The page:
One of the stories was from Twitter user Christofer Hoff who got a Twitter reply minutes after complaining about a delay for his Southwest flight. He described the experience as "cool and frightening at the same time."

My role at Nationwide is to establish our strategy and best practices around social media. One of my personal goals is to be more "cool" than "creepy" when it comes to interacting with our customers.

In the past 24 hours, I have managed to do both.

The cool
Yesterday morning, I got a direct message from @timjeby. He pointed me to a post from someone who was having a problem with their Nationwide 401k.

"Closing down my Nationwide 401k account(s). General CS Dept was great, but was never able to get actual advisor on phone to guide changes."

Within 20 minutes of the original post, I was able to respond to our customer via Twitter and we had the following exchange:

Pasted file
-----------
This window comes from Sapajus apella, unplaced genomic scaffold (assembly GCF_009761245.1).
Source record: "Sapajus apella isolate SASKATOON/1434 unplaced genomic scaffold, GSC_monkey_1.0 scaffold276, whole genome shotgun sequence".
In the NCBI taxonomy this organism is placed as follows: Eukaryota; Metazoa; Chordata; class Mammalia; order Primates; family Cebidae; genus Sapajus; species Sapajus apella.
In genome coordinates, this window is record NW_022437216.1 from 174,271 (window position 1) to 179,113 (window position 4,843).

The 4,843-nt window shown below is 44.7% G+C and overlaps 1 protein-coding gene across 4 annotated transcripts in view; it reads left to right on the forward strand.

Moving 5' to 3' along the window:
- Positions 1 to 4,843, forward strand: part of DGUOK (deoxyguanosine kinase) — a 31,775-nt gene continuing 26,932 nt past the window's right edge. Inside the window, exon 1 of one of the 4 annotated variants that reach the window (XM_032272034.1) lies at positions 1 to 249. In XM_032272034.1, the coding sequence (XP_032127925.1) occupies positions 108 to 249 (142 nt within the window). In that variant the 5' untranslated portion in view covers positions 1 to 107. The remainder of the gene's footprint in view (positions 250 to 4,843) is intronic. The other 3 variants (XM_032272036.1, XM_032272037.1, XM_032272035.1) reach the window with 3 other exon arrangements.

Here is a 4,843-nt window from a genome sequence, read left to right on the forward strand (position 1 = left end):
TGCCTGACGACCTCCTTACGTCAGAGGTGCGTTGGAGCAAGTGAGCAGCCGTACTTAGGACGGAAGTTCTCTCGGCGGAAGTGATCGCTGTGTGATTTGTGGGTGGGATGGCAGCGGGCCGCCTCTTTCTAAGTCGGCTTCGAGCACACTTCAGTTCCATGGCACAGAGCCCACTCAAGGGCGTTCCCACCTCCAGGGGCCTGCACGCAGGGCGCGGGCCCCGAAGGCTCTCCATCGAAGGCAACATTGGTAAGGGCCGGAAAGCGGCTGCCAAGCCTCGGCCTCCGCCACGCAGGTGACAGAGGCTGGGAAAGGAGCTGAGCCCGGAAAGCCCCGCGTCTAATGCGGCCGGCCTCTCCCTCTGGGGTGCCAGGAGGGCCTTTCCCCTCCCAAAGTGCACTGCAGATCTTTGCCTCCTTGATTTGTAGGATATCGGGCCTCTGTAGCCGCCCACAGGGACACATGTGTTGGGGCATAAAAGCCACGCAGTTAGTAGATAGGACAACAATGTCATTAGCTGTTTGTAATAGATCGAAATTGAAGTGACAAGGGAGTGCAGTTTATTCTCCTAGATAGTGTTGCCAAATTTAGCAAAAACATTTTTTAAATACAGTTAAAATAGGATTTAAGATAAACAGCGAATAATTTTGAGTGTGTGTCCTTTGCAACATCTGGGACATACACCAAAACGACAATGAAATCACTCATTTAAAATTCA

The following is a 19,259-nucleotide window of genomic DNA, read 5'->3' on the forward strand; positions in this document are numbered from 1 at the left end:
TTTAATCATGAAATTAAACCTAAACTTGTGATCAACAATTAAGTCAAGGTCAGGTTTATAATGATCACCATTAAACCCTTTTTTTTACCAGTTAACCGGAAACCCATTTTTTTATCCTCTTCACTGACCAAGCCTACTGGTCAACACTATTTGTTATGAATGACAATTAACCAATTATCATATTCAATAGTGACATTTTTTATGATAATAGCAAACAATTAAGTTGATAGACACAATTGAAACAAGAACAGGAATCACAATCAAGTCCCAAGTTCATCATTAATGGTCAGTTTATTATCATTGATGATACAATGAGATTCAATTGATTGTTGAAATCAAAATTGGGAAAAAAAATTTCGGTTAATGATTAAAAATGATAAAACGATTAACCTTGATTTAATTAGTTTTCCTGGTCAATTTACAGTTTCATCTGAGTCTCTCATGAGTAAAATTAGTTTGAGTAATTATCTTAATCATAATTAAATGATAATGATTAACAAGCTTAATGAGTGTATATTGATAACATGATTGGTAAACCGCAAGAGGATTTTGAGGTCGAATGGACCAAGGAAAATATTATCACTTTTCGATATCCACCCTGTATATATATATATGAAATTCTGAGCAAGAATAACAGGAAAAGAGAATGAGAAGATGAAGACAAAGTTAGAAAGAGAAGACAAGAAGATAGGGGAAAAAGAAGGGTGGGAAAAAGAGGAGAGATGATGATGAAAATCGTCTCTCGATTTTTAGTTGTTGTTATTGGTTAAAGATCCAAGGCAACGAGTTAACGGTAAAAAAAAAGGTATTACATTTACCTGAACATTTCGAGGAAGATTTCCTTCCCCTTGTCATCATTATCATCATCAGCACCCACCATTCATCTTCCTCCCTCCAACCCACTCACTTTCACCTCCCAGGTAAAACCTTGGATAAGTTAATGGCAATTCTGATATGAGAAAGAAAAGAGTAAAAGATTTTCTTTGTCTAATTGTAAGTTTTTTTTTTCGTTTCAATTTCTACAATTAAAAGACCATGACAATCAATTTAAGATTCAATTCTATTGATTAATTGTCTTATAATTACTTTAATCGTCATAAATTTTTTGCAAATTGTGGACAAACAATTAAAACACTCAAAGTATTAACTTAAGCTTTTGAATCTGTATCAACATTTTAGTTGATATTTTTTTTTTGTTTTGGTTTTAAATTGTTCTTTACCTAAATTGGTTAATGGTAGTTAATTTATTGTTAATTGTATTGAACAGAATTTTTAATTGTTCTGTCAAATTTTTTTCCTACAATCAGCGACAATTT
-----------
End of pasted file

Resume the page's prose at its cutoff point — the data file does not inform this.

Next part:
Me: "Would like to hear more about your experience with us. DM me or e-mail mortons7 at nationwide dot com."

Our customer: "@nationwide: Thanks for your response. Wheel is already in motion to close it all down, but happy to share experiences with you. Will email."

Me: "We're sorry to lose you. Thanks for your willingness to share your experience with us, though."


We then took the discussion off Twitter and continued it via e-mail. I was able to get more details about the situation and let her know that I would follow up with the appropriate people internally.

She appreciated the outreach and I appreciated her willingness to share her story with us.

The creepy
Fast forward to this morning. Fresh off that positive experience, I came across this post:

"FYI - Nationwide Insurance has poor claim service."

Unlike the previous example, this was a pretty generic comment. I didn't feel like it warranted a public response of "Sorry to hear about your experience. Let me know if I can help." I felt that would have come off as insincere since I didn't know enough about the situation.